Today marks 25 years since the landmark Royal Commission into Deaths in Custody handed down its final report. The report made 339 recommendations on how the Federal Government could work to reduce the over-representation of Aboriginal people in our criminal justice system.
Twenty five years later it is an indictment on our nation that we are continuing to have the same conversations. Aboriginal people remain significantly over-represented in our prisons, in part due to punitive law-and-order approaches like the reforms to bail and parole, mandatory sentencing and the introduction of paperless arrests in the Northern Territory.
Tragically, the issue of deaths in custody continues to blight us. In 2014, a 22-year old Aboriginal woman known as Ms Dhu died in custody in Western Australia after being detained for unpaid fines. At the Coronial Inquest in late 2015 it was made know that Ms Dhu was a victim of family violence and had been begging for medical attention before dying of septicaemia and pneumonia.
She was the 340th Aboriginal death in custody since the Royal Commission handed down its recommendations.
One of the many recommendations in the Royal Commission’s report was in relation to young Aboriginal people:
That governments and Aboriginal organisations recognise that the problems affecting Aboriginal juveniles are so widespread and have such potentially disastrous repercussions for the future that there is an urgent need for governments and Aboriginal organisations to negotiate together to devise strategies designed to reduce the rate at which Aboriginal juveniles are involved in the welfare and criminal justice systems…
It is clear that this has not been the case. Aboriginal children aged 10 to 14 years remain 23 times more likely to be under community-based supervision and 25 times more likely to be in detention than their non-Aboriginal peers.
In Western Australia, Aboriginal children are 53 times more likely to be jailed than their non-Aboriginal peers.
They are statistics as striking as they are shocking, and clear evidence that previous interventions to prevent Aboriginal children from having contact with the justice system from a young age are not working.
We have previously advocated for investments into specialist Children’s Courts, such as the Koori Children’s Court, in all jurisdictions. This would allow a culturally-specific response to be formulated for young Aboriginal people, with the aim of helping them to strengthen connections to community, family and kin and steer their lives in positive and productive directions.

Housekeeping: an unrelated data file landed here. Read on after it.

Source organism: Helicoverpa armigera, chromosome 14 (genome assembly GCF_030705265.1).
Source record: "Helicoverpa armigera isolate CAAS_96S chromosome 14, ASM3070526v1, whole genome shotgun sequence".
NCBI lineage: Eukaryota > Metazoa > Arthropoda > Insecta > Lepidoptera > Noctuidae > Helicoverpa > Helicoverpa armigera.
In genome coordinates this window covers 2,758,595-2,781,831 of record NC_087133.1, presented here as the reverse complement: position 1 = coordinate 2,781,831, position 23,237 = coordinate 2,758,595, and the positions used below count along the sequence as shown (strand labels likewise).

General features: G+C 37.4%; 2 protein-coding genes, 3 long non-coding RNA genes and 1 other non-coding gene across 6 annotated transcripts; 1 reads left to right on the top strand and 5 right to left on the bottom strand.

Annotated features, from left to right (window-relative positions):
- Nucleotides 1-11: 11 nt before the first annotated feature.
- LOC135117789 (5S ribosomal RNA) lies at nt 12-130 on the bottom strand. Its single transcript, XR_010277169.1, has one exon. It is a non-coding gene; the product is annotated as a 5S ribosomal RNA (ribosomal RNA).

In Victoria we operate the Barreng Moorop program, which was developed in recognition that young Aboriginal children who have their first contact with the criminal justice system aged 14 years or younger are at significantly higher risk of subsequent involvement in the criminal justice system.
The program works in partnership with the Victorian Aboriginal Legal Service (VALS) and the Victorian Aboriginal Child Care Agency (VACCA) to focus on diverting young people away from the justice system by addressing the underlying issues that impact on their offending behaviour.
Jesuit Social Services believes prison should be used as a last resort, and diversion has a crucial role to play in supporting children to understand the consequences of their behaviour while addressing driving factors behind their offending.
Strong and sustained investments into culturally appropriate diversion initiatives for young Aboriginal people is one way to ultimately reduce prison rates and create safer communities.
We have also lobbied for the age of criminal responsibility to be raised from 10 to 12, in line with the United Nations’ ruling. Currently the minimum age of criminal responsibility in all Australian jurisdictions is 10, despite experts in children’s brain development agreeing that children under 12 lack the capacities for full criminal responsibility.
It is a national disgrace that so little has changed in terms of Aboriginal incarceration rates in the past 25 years. It is up to us, as a nation, to improve these numbers and outcomes for future generations.
This post is written by Kathryn Kernohan, Media Relations Manager at Jesuit Social Services.
Image credit: Matthlas Muller